A perfect option for those who want to have a 5-star luxury experience by Hilton, that is way more affordable than other luxury hotels in the area! With Conrad, you’ll be able to have scenic views over Victoria Harbour (that you can walk to in around 12 minutes) and a quick, 3-minute walk to Pacific Place, an entertainment and shopping centre.
The hotel includes everything you might need in your stay, cable programming, wifi, private bathrooms, recreational amenities (such as pools, health club, spas, etc). You’ll feel like in heaven when you're here!
If you’re staying on a tight budget and still want the best experience, this is the place for you! Mojo Nomad Central has one of the lowest rates in the area, they will even price-match if their rates drop even lower before you check-in. They are excellent with customer service, offering friendly service and transparency with their motto “It’s all about freedom”.
The hotel is close to Lan Kwai Fong, one of the hottest places for nightlife among the locals, as well as The Peak. The airport is also close, being only 40 minutes away. Additionally, they offer a variety of perks for their guests, including breakfast, a free minibar, superspeed wifi, social hour with the first hour on them, self-service laundry, a 24-hour gym, you name it!
Wan Chai is also located on Hong Kong Island and is considered to be one of the more budget-friendly areas in Hong Kong. It is similar to Central, only being 20 minutes away by MTR, but less crowded and more relaxed. It is a very popular area for shopping and also houses famous attractions such as the Golden Bauhinia Square, and the Hong Kong Convention and Exhibition Centre (HKCEC).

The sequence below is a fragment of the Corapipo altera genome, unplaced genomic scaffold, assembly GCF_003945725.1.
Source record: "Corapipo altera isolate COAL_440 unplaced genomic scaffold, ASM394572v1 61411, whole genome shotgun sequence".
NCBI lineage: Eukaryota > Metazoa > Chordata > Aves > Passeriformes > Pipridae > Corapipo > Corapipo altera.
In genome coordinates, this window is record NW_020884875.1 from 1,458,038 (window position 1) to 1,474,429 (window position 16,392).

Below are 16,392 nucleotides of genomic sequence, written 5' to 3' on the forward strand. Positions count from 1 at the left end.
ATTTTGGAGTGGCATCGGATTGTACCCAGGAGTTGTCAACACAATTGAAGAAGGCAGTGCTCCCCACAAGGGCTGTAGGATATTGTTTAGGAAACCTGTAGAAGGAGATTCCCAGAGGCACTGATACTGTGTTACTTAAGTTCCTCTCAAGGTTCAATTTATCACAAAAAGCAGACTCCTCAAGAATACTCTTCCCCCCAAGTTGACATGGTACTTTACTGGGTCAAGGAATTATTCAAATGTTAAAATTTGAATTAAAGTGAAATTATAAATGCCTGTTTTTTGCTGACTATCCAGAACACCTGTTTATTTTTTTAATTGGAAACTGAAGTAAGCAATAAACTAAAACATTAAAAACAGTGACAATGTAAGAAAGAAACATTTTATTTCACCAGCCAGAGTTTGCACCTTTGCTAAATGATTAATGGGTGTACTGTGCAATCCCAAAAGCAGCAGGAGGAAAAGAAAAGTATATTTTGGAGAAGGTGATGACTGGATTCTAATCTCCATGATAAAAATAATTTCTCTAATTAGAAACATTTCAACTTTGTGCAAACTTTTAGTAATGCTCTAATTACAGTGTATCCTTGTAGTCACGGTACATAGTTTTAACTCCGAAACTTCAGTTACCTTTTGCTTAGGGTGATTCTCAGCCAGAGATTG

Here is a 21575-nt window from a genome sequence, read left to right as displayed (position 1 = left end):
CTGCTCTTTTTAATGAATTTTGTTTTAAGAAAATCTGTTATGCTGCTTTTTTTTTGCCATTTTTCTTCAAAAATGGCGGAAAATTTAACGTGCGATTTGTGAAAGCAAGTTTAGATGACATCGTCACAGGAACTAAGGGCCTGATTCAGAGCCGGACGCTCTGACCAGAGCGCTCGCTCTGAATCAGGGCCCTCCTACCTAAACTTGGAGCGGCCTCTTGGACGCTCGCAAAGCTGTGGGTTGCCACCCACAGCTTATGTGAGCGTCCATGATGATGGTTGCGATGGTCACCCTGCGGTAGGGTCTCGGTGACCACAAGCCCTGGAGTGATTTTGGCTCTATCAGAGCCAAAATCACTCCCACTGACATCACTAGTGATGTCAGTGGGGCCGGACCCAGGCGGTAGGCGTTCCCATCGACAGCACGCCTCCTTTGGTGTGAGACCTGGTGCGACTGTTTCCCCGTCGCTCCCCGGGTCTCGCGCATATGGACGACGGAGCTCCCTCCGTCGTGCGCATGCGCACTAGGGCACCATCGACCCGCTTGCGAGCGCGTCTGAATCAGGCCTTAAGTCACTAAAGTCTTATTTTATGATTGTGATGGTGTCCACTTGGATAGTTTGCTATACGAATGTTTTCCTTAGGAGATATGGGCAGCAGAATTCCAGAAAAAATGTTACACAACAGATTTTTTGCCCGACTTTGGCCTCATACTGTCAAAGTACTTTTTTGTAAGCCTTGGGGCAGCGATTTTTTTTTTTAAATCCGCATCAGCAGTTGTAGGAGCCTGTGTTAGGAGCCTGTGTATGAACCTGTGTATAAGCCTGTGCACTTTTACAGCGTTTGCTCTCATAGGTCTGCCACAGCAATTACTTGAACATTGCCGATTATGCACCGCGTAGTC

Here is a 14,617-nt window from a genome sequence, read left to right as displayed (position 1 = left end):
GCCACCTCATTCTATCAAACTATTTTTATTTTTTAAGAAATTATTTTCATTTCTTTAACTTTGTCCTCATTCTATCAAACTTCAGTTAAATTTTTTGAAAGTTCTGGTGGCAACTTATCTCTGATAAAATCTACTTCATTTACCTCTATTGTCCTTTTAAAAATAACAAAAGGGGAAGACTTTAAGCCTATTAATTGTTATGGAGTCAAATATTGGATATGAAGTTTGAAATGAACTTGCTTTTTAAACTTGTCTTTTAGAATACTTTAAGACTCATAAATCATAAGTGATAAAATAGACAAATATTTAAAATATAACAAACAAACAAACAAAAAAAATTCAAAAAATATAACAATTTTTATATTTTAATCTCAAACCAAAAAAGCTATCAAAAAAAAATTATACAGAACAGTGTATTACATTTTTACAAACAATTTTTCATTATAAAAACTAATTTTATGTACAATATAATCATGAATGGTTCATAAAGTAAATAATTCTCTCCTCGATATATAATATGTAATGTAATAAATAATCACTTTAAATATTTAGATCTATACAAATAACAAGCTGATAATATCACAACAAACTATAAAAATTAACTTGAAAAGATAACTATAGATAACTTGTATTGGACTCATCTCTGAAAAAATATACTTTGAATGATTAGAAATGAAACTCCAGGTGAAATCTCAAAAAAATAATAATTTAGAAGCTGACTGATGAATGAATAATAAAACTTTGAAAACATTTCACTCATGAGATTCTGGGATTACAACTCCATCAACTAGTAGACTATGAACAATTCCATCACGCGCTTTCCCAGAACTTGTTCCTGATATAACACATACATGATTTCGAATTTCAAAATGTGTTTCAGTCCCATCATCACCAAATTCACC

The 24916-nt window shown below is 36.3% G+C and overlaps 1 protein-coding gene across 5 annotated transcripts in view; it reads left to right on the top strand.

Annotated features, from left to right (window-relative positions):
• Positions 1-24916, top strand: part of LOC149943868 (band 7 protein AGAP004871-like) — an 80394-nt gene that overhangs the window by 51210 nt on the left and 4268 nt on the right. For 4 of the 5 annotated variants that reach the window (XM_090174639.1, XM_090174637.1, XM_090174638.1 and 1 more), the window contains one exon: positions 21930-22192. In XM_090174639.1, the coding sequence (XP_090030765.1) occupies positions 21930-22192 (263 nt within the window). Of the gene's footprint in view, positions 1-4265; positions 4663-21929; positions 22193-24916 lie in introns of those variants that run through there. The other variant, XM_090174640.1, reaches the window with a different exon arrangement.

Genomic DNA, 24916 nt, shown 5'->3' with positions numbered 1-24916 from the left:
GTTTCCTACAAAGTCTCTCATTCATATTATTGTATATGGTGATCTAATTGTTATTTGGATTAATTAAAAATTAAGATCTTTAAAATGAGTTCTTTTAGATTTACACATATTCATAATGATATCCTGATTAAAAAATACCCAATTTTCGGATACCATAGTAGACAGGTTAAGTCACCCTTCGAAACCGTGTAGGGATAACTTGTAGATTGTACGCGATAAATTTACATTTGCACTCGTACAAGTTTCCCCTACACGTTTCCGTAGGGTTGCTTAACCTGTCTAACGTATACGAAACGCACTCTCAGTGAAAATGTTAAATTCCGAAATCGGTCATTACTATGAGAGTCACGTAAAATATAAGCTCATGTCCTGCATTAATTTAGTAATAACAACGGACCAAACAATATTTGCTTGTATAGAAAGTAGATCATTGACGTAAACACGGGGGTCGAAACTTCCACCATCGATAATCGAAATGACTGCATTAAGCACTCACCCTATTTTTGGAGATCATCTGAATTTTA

An elegant yet affordable boutique hotel, The Fleming combines modernity with history. Its architecture and interior design are inspired by Hong Kong’s iconic cross-harbor ferries, giving you an authentic taste of Hong Kong’s culture and pride.
It has an on-site restaurant, Osteria Marzia, that serves coastal Italian cuisine, a complimentary breakfast, intricately designed and clean bedrooms, and is minutes away from the HKCEC. All guests receive access to their state-of-the-art fitness centre, welcome lounge, and high-quality mattress with luxurious linen!
A Family run hostel since 2012, this is the perfect place for those on a budget who still want a warm and welcoming feel. The staff is very friendly and are available 24 hours. There are mixed, private, and female-only dorms, which all include free wifi and air conditioning, a small kitchenette, a lounge area with TV, luggage storage, a piano, and a computer station.
It’s located right near the Wan Chai subway station, giving you walking access to Pak Tai Temple, Central Plaza, Hung Shing Temple, and many shopping centres. Get an authentic experience right in the city!
Shopping, food, and fun are all found in Causeway Bay! This region began as a small fishing village that grew and transformed into the fashion capital of the world. It’s a modern hub of everything you would need in a city and a perfect place for families and children due to its number of attractions and accessibility.